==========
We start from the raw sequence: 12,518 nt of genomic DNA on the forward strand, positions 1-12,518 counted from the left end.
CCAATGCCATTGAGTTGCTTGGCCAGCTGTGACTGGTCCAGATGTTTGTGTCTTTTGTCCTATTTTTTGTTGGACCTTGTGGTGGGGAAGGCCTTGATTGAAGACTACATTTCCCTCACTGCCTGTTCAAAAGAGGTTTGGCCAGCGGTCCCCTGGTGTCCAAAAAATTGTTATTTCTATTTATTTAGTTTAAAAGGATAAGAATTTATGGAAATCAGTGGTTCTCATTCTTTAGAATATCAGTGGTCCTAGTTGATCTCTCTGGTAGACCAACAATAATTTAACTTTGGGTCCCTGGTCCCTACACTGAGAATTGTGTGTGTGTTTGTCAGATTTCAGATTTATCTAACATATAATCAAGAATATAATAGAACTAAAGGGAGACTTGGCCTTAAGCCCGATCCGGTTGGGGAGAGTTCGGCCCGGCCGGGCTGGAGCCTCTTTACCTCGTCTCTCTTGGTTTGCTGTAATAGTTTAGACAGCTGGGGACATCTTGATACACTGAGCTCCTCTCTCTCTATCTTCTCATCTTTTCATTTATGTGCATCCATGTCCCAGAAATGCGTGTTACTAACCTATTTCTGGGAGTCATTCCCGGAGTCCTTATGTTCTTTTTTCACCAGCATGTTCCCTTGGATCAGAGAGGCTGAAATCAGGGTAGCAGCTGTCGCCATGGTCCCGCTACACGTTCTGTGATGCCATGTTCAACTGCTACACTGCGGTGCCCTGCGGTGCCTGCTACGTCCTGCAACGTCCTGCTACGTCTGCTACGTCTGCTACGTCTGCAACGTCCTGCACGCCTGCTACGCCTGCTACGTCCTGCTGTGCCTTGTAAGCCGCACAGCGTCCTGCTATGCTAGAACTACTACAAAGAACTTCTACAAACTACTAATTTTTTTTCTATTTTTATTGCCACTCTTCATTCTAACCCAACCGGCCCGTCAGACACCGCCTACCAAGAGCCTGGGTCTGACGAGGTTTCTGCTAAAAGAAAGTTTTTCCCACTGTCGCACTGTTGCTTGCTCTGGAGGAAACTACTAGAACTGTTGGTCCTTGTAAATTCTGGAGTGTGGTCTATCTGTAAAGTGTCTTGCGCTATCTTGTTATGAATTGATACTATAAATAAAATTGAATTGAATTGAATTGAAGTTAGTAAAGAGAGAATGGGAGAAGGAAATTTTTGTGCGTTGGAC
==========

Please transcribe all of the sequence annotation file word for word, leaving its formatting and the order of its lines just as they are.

We start from the raw sequence: 12,518 nt of genomic DNA on the forward strand, positions 1-12,518 counted from the left end.
CCAATGCCATTGAGTTGCTTGGCCAGCTGTGACTGGTCCAGATGTTTGTGTCTTTTGTCCTATTTTTTGTTGGACCTTGTGGTGGGGAAGGCCTTGATTGAAGACTACATTTCCCTCACTGCCTGTTCAAAAGAGGTTTGGCCAGCGGTCCCCTGGTGTCCAAAAAATTGTTATTTCTATTTATTTAGTTTAAAAGGATAAGAATTTATGGAAATCAGTGGTTCTCATTCTTTAGAATATCAGTGGTCCTAGTTGATCTCTCTGGTAGACCAACAATAATTTAACTTTGGGTCCCTGGTCCCTACACTGAGAATTGTGTGTGTGTTTGTCAGATTTCAGATTTATCTAACATATAATCAAGAATATAATAGAACTAAAGGGAGACTTGGCCTTAAGCCCGATCCGGTTGGGGAGAGTTCGGCCCGGCCGGGCTGGAGCCTCTTTACCTCGTCTCTCTTGGTTTGCTGTAATAGTTTAGACAGCTGGGGACATCTTGATACACTGAGCTCCTCTCTCTCTATCTTCTCATCTTTTCATTTATGTGCATCCATGTCCCAGAAATGCGTGTTACTAACCTATTTCTGGGAGTCATTCCCGGAGTCCTTATGTTCTTTTTTCACCAGCATGTTCCCTTGGATCAGAGAGGCTGAAATCAGGGTAGCAGCTGTCGCCATGGTCCCGCTACACGTTCTGTGATGCCATGTTCAACTGCTACACTGCGGTGCCCTGCGGTGCCTGCTACGTCCTGCAACGTCCTGCTACGTCTGCTACGTCTGCTACGTCTGCAACGTCCTGCACGCCTGCTACGCCTGCTACGTCCTGCTGTGCCTTGTAAGCCGCACAGCGTCCTGCTATGCTAGAACTACTACAAAGAACTTCTACAAACTACTAATTTTTTTTCTATTTTTATTGCCACTCTTCATTCTAACCCAACCGGCCCGTCAGACACCGCCTACCAAGAGCCTGGGTCTGACGAGGTTTCTGCTAAAAGAAAGTTTTTCCCACTGTCGCACTGTTGCTTGCTCTGGAGGAAACTACTAGAACTGTTGGTCCTTGTAAATTCTGGAGTGTGGTCTATCTGTAAAGTGTCTTGCGCTATCTTGTTATGAATTGATACTATAAATAAAATTGAATTGAATTGAATTGAAGTTAGTAAAGAGAGAATGGGAGAAGGAAATTTTTGTGCGTTGGAC